Illinois has become the first state to require Alzheimer’s diagnosis training for healthcare professionals. The bill, which goes into effect January 1, 2023, requires all healthcare professionals with continuing education requirements to complete at least a one-hour training course during each license renewal period.
The program should cover assessment and diagnosis, effective communication strategies, and management and care planning. Any training on Alzheimer’s disease and other dementias applied to meet other state licensure requirements, professional accreditation or certification requirements, or healthcare institutional practice agreements may count toward the continuing education requirement.
Among the professions mentioned in the legislation are nursing home administrators, social workers, nurses, physicians, physical therapists, occupational therapists, respiratory therapists, speech language pathologists, physician assistants, podiatrists, audiologists, clinical psychologists, optometrists, and counselors.
The Illinois Health Care Association (IHCA) hasn’t taken an official position on the new requirement. However, Matt Hartman, IHCA executive director, observed that professionals in the long-term care sector already have training requirements that would satisfy the new law.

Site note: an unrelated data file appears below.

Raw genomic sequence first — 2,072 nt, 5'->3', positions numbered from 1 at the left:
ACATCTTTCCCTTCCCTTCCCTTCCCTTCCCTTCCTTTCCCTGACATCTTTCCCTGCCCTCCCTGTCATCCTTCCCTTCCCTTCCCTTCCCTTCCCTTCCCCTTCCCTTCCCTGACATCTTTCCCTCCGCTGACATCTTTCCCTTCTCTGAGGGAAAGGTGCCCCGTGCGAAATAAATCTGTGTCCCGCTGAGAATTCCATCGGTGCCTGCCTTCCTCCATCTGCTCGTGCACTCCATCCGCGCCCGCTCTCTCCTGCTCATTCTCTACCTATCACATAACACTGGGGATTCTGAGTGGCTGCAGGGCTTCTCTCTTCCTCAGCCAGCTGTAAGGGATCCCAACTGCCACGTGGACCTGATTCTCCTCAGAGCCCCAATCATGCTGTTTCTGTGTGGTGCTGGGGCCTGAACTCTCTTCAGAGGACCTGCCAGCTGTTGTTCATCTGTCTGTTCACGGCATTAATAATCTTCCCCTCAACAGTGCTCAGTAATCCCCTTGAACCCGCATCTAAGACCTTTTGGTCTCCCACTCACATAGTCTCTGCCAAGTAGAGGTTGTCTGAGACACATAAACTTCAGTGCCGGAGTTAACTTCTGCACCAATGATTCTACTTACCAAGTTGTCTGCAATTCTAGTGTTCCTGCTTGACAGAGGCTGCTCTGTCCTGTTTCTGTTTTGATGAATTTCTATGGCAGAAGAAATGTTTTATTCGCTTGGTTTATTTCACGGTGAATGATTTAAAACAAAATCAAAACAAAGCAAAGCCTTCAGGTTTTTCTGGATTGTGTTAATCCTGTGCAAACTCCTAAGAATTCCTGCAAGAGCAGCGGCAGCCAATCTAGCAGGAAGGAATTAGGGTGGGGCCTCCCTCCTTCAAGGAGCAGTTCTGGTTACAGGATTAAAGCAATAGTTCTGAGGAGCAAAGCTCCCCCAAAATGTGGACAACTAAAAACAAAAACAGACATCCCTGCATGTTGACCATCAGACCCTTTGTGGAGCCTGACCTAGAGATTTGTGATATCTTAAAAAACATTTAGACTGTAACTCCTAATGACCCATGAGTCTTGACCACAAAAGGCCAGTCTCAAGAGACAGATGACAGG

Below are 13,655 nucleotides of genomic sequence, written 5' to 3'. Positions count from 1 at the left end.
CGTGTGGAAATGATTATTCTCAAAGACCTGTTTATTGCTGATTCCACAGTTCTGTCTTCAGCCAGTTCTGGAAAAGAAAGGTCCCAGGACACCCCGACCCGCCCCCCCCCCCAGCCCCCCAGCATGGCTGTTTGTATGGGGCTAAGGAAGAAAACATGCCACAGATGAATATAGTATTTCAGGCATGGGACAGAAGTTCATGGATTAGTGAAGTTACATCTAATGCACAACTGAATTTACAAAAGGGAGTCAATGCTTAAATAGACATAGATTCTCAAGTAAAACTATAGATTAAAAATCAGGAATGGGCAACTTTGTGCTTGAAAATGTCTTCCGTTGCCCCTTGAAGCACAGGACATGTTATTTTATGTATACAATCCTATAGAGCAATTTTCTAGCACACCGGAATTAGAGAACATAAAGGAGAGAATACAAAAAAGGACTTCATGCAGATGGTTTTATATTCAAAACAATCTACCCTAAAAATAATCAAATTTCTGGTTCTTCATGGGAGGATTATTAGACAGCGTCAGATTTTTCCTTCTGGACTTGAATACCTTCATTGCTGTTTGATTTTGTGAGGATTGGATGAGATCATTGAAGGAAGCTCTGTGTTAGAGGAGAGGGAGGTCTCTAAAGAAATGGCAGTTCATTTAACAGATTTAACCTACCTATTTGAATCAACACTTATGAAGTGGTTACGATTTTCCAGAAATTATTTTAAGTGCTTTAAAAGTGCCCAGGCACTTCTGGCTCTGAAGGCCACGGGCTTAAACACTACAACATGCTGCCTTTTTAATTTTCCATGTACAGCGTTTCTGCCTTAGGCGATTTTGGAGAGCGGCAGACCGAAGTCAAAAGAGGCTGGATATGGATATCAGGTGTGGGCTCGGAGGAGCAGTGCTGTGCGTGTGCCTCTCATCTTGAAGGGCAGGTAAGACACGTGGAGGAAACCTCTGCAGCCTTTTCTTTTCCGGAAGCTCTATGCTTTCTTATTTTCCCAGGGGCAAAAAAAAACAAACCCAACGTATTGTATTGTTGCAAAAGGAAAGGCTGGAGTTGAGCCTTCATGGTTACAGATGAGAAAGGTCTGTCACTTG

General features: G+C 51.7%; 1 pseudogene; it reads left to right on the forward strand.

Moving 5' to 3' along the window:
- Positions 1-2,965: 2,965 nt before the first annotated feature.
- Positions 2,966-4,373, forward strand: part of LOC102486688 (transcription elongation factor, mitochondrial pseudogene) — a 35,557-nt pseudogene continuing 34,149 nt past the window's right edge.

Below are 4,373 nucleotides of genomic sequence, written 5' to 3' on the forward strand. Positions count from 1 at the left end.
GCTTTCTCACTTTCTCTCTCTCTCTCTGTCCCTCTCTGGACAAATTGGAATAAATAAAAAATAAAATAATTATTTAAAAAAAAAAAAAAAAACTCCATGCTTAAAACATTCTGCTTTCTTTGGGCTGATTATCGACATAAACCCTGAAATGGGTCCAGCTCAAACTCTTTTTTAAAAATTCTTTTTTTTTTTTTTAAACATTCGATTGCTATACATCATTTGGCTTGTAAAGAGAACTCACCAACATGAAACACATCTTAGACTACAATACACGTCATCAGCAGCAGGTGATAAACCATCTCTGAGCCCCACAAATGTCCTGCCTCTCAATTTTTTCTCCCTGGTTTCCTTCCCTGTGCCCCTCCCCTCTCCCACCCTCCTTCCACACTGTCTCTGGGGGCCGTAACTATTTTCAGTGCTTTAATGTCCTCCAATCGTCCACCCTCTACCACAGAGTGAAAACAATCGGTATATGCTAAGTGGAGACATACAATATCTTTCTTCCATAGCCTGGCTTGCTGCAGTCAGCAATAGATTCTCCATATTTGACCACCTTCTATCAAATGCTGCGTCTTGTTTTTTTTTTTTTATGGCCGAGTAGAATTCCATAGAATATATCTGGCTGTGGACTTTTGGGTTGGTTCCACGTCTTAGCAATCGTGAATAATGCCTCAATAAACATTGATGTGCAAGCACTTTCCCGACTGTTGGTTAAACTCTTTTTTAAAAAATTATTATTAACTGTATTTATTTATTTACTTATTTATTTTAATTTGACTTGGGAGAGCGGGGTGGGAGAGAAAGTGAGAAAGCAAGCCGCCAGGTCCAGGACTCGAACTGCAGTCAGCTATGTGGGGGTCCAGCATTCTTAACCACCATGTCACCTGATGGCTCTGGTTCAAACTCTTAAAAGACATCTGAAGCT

However, some senior living experts suggest the law won’t have much impact on providers since this type of training is already provided in many settings. LeadingAge Illinois president and CEO Angela Schnepf said her organization supports the governor’s commitment to improving the diagnosis and management of Alzheimer’s. She noted that assisted living providers in Illinois already undergo such training, but nonetheless, mandating this training for other healthcare professionals “will be valuable in their understanding and compassionate response to those impacted by this disease.”
The Alzheimer’s Association Illinois Chapter observed on social media that the bill will “ensure that doctors and healthcare professionals serving adults receive dementia training. This huge policy victory brings us one step closer to making Illinois a dementia-capable state.”
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